You read about it all the time – the classic battle between working mom and stay-at-home mom; the battle over who’s the better parent or more devoted to their kids. This is a battle that I stay out of. I try not to make judgments regarding the decisions that friends have made because I realize that every situation is different. Still, that doesn’t stop people from making judgments about me.
You see, I’m “old” (relatively, anyway). And I have twins. And I work. And my kids to go to daycare. These are all things that in combination with each other make me a selfish parent in some people’s eyes. We waited more than a few years before trying to have kids because “life” was working itself out – we waited until our education, careers, health, personal growth/maturity, and finances were well established – and then Mother Nature decided to extend that timeline JUST to be sure that we were ready. By the time I became pregnant at 36, I was considered “Advanced Maternal Age.” To add to that, we found out we were expecting twins which, while it made up for lost time, elevated the risk factors. All of this makes some people think that I owe it to my kids to stay at home and cater to their every demand.
But here’s my reality (this is a statement about ME and not anyone else): getting all of those life factors out of the way put me in a place where by the time the squidgies came along, I was more confident than I was in my 20s in my ability to be a good mom. I didn’t have to worry about my job and career development, or about missing out on “having fun” with friends. My health was better than it was when I was in my 20s, and I was just a more mature, grounded person. I was at a place in life where I felt confident in my roles as a working woman and as a mom, and in my ability to competently juggle both.
I have to admit that when the babies first came along, I definitely considered quitting and staying at home because I knew that this time with my kids would pass quickly, and I was truly worried that I’d screw up not one but TWO lives if I made the wrong choice. Then one day, I had a conversation with a woman who has it all together. Like me, she was a working mom who had her kids late in life. She gave me the following advice: “Don’t let people tell you what’s right; don’t look back at things you can’t change; don’t second guess your decisions once you’ve made them; don’t half-ass your priorities. If you live by these rules, you’ll quickly figure out whether it all works for you. And if people still judge you, then tell them to go F-off.” I’ve taken this advice to heart – I no longer care about what other people think because I know that my situation is right for me. I’ve structured my life so that work time is devoted to work, and personal time is devoted to my kids – they don’t just have 100% of my attention when I’m around them; they have infinity-percent.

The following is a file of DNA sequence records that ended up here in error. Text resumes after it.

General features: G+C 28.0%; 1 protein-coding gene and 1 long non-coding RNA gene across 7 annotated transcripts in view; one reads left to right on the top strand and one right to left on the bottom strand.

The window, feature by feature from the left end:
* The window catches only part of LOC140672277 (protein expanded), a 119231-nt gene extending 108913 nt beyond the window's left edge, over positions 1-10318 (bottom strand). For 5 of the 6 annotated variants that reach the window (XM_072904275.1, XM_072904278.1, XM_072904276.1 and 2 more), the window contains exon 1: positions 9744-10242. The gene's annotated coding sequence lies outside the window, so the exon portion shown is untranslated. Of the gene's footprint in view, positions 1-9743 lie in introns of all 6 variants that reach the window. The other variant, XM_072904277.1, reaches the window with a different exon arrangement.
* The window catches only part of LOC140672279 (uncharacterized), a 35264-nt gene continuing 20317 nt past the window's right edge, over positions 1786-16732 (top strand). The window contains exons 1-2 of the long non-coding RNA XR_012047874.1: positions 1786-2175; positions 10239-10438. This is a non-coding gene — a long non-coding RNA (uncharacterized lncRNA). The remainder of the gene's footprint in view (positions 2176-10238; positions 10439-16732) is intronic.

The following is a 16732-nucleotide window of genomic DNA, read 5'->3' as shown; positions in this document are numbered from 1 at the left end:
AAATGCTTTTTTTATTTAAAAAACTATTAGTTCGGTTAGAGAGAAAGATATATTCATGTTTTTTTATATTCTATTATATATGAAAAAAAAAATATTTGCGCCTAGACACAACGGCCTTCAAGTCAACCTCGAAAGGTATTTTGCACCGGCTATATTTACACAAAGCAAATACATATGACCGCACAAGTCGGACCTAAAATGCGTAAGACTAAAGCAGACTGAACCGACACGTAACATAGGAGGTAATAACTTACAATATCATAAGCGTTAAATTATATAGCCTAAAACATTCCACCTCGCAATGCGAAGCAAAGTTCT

The other day after bathtime, I was sitting on the floor of our nursery trying to lure either one of my two naked toddlers over to put their diapers and jammies on. Bubba Boy (my son) crawled naked into my lap, threw his arms around my neck and said, “I happy.” Not to be outdone, Lady B (his twin sister) pushed her brother over, squeezing a tiny space on my lap and said, “I happy, too…” I was basking in their happiness until I felt a warm, wet drizzle seep through my pant leg, and Bubba Boy stood up and proudly declared, “I pee peed. I get sticker??”
Maybe someday I’ll talk about why my choice to keep working is better for us, or why we chose daycare over a nanny, or why the choices that work for me might not work for someone else. In the meantime, I know that I took the right turns in my path to where I am now because my children are happy. What more could a Mom really ask for (besides a dry leg)? I’m obviously doing something right. And to those of you who still judge me despite all of this…well, you know what my friend would say.